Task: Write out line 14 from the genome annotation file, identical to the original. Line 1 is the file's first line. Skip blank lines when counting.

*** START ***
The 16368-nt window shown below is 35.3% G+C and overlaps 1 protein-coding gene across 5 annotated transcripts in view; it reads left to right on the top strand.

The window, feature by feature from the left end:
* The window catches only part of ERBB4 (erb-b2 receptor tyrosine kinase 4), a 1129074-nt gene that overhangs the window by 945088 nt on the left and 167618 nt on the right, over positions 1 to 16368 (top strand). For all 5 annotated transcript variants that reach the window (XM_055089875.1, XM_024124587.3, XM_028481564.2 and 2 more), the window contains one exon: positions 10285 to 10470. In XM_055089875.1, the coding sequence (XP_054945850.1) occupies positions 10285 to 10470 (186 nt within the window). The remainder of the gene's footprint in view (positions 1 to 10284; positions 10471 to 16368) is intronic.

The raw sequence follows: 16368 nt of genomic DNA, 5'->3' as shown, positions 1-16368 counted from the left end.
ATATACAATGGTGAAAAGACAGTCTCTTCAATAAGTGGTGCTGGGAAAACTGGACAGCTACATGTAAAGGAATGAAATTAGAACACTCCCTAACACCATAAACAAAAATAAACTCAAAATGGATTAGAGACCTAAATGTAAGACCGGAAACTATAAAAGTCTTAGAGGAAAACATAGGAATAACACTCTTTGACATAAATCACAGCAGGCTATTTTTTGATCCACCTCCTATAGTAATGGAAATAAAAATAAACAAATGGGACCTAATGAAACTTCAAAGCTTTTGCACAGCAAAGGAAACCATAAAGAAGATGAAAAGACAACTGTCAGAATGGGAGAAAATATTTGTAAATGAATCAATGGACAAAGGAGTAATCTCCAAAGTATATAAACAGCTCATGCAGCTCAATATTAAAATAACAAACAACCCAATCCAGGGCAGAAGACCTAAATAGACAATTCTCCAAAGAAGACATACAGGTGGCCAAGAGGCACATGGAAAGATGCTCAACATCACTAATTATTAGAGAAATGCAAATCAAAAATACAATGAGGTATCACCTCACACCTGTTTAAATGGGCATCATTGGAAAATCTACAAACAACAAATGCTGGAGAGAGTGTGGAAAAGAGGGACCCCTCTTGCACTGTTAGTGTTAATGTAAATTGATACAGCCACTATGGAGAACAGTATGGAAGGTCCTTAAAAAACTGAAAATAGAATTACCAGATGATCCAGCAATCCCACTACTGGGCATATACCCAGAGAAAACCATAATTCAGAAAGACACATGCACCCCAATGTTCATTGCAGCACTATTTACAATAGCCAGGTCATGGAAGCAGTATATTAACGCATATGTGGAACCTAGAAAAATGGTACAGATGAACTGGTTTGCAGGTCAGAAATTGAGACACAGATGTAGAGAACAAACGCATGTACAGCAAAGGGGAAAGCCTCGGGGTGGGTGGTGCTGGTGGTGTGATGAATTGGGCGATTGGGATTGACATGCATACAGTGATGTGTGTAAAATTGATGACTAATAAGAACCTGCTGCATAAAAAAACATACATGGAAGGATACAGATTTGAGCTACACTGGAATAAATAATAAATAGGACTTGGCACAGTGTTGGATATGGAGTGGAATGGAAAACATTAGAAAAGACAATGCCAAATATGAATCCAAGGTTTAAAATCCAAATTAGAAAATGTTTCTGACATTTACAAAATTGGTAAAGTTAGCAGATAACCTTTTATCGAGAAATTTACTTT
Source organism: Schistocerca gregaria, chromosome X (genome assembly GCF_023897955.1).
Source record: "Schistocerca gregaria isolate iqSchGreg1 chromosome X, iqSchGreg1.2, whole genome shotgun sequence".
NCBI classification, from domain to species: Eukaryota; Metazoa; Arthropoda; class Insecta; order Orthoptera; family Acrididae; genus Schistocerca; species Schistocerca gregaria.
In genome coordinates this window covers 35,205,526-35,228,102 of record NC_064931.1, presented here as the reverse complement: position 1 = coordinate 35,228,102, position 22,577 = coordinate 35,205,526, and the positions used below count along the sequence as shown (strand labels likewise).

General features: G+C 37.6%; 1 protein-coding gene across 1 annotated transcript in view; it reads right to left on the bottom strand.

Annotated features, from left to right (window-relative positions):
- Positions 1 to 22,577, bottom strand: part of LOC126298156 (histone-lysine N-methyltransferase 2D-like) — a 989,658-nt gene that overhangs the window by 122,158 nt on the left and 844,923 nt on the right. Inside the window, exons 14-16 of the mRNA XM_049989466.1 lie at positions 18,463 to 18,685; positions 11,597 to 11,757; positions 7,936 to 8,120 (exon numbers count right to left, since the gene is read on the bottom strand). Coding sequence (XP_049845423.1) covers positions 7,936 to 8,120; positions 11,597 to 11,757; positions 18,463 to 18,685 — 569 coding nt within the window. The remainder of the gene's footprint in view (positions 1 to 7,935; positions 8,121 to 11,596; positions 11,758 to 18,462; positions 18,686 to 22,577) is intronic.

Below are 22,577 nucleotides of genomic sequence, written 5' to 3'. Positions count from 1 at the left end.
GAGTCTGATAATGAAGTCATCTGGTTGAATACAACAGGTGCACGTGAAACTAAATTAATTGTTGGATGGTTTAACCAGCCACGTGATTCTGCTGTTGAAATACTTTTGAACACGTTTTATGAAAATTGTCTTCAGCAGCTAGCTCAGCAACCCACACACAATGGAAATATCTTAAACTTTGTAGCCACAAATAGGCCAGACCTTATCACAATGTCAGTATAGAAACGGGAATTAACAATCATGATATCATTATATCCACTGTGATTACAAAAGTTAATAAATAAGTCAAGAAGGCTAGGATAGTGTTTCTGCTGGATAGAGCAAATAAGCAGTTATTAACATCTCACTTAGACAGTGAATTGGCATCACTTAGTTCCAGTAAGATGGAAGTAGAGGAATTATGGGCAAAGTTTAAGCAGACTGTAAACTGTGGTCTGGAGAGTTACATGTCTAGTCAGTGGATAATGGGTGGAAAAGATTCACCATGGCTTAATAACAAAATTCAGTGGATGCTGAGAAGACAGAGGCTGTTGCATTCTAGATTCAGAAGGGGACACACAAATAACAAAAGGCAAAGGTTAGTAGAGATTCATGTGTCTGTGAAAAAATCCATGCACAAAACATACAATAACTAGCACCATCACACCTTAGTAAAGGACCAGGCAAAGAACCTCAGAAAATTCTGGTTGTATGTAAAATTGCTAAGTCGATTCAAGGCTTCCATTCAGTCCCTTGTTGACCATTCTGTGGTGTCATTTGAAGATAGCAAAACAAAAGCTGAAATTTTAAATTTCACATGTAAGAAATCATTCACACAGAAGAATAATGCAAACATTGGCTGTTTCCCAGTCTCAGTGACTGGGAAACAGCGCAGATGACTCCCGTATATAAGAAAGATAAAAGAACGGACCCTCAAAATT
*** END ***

GAGTCTGATAATGAAGTCATCTGGTTGAATACAACAGGTGCACGTGAAACTAAATTAATTGTTGGATGGTTTAACCAGCCACGTGATTCTGCTGTTGAAATACTTTTGAACACGTTTTATGAAAATTGTCTTCAGCAGCTAGCTCAGCAACCCACACACAATGGAAATATCTTAAACTTTGTAGCCACAAATAGGCCAGACCTTATCACAATGTCAGTATAGAAACGGGAATTAACAATCATGATATCATTATATCCACTGTGATTACAAAAGTTAATAAATAAGTCAAGAAGGCTAGGATAGTGTTTCTGCTGGATAGAGCAAATAAGCAGTTATTAACATCTCACTTAGACAGTGAATTGGCATCACTTAGTTCCAGTAAGATGGAAGTAGAGGAATTATGGGCAAAGTTTAAGCAGACTGTAAACTGTGGTCTGGAGAGTTACATGTCTAGTCAGTGGATAATGGGTGGAAAAGATTCACCATGGCTTAATAACAAAATTCAGTGGATGCTGAGAAGACAGAGGCTGTTGCATTCTAGATTCAGAAGGGGACACACAAATAACAAAAGGCAAAGGTTAGTAGAGATTCATGTGTCTGTGAAAAAATCCATGCACAAAACATACAATAACTAGCACCATCACACCTTAGTAAAGGACCAGGCAAAGAACCTCAGAAAATTCTGGTTGTATGTAAAATTGCTAAGTCGATTCAAGGCTTCCATTCAGTCCCTTGTTGACCATTCTGTGGTGTCATTTGAAGATAGCAAAACAAAAGCTGAAATTTTAAATTTCACATGTAAGAAATCATTCACACAGAAGAATAATGCAAACATTGGCTGTTTCCCAGTCTCAGTGACTGGGAAACAGCGCAGATGACTCCCGTATATAAGAAAGATAAAAGAACGGACCCTCAAAATT